... get lighter and lighter, and day would be about to break, cuckoo, cuckoo, cuckoo, would come from Tom Tuck's rooster. [Tom carried a game rooster, that he called "Fed" for Confederacy, all through the war in a haversack.] And then the sun would begin to shoot his slender rays athwart the eastern sky, and the boys would wake up and begin laughing and talking as if they had just risen from a good feather bed, and were perfectly refreshed and ...
— "Co. Aytch" - Maury Grays, First Tennessee Regiment - or, A Side Show of the Big Show • Sam R. Watkins

... haversack had not been taken from him. In it besides his razor and knife were odds and ends of equipment and a small quantity of dried meat. He tossed a small strip of the latter to the starving Galu. An-Tak seized ...
— Out of Time's Abyss • Edgar Rice Burroughs

... brigade was concentrating. There was much to be done in equipping the men, and teaching them the correct method of carrying their belongings on "Mobile Column," for that was what we were destined to become. The equipment was worn in the usual "fighting kit" manner, with the haversack on the back and under the haversack the drill tunic, folded in four. This also served as a pad to protect the spine from the sun. Near Hill 40 there was a large patch of hard sand which the Scottish Horse, who were ...
— The Seventh Manchesters - July 1916 to March 1919 • S. J. Wilson

... lull in the fighting in our immediate vicinity, and the reports which reached us that matters were now progressing favorably on the rest of the field, reassured us. We were becoming quite easy in mind. I had always made it a rule to keep a supply of sugar and some hard tack in my haversack, ready for an emergency. It stood me in good stead just then, for I alone had something besides fighting for lunch. I nibbled my hard tack, and ate my sugar with comfort and satisfaction, for I don't ...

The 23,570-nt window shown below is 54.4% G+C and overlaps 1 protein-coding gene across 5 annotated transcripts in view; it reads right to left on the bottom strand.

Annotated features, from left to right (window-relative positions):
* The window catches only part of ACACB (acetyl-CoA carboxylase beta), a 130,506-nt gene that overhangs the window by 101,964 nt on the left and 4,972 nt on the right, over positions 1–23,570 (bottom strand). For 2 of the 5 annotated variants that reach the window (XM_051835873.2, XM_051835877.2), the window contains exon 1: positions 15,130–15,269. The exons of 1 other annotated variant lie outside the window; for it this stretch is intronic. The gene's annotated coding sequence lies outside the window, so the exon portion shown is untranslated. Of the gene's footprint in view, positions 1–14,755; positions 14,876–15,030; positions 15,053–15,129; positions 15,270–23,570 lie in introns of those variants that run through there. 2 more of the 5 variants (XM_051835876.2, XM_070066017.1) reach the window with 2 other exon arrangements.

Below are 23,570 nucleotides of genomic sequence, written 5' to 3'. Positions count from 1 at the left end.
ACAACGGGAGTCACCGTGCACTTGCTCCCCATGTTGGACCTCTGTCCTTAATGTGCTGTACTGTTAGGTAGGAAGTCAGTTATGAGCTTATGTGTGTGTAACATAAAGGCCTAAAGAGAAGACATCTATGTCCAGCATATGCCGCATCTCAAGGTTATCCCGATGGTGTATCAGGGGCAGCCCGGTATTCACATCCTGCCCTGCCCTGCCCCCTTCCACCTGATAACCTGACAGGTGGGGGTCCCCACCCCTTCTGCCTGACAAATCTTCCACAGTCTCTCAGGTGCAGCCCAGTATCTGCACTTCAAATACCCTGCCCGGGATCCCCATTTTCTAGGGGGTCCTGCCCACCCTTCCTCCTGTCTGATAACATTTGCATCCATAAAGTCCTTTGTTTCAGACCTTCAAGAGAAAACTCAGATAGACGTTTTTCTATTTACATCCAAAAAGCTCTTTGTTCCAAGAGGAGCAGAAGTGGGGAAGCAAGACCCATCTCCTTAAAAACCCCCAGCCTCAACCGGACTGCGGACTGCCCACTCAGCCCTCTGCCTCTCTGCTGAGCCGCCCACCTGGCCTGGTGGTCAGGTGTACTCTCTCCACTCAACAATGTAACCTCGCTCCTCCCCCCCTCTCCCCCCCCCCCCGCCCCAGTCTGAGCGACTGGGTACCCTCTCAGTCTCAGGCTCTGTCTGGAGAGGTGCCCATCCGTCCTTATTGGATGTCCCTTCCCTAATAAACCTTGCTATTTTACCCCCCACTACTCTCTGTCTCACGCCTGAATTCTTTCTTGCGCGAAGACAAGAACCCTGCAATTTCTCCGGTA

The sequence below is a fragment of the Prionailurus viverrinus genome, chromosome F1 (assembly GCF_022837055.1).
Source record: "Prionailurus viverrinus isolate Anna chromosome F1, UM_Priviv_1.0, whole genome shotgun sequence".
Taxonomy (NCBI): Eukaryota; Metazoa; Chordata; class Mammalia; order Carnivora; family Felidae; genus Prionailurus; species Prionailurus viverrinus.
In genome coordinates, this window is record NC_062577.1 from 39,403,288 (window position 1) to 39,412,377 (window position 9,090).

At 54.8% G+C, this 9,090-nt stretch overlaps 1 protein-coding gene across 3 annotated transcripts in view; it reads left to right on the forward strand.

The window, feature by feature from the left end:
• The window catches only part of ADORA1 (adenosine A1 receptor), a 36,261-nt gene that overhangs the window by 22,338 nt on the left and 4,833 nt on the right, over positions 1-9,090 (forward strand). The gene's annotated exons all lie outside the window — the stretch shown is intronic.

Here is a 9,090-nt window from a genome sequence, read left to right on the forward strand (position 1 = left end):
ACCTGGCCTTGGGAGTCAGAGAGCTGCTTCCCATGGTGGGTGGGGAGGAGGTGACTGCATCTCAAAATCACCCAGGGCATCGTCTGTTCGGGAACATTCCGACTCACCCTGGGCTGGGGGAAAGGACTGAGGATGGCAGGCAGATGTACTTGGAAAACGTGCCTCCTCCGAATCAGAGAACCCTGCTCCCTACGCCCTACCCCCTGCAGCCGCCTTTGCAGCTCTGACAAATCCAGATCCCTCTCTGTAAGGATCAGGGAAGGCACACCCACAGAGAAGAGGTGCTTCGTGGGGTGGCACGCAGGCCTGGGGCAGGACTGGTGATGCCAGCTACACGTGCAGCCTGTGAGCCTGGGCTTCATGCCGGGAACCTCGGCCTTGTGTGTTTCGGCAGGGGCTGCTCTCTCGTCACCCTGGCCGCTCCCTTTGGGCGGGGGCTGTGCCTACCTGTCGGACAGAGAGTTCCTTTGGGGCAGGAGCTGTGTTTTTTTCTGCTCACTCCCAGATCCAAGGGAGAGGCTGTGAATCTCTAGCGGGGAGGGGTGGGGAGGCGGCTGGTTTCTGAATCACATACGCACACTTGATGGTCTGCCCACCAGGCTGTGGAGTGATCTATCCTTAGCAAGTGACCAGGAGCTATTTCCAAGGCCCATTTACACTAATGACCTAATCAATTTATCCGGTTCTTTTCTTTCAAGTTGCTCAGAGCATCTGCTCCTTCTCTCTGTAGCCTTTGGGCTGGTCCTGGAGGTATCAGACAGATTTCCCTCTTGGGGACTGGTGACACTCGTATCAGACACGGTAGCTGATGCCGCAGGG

— "Shiloh" as Seen by a Private Soldier - With Some Personal Reminiscences • Warren Olney

... meal from bread and the meat that had been cooked the night before, each man carrying three days' rations in his haversack. There was another halt, and a longer one, at two o'clock, when the brigade rested for an hour in the shade of ...
— With Moore At Corunna • G. A. Henty

... that morning should have fallen into the hands of some one who could read and understand its meaning. Fortunately the spot in the woods where McPherson was shot was regained by our troops in a few minutes, and the pocket-book found in the haversack of a prisoner of war captured at the time, and it and its contents were secured ...
— The Memoirs of General W. T. Sherman, Complete • William T. Sherman

... of night had fallen. Indeed, the heaviest musketry I ever heard occurred some time after pitch darkness had completely enveloped us. My supper that night was a very plain one. A piece of corn bread, or hoe cake, that I had abstracted from the haversack of a dead Southerner, and a canteen of cold water constituted that simple meal. I really felt a sense of gratitude toward the poor Confederate, who had undoubtedly baked the corn bread that morning, little thinking that it was destined to ...
— Doctor Jones' Picnic • S. E. Chapman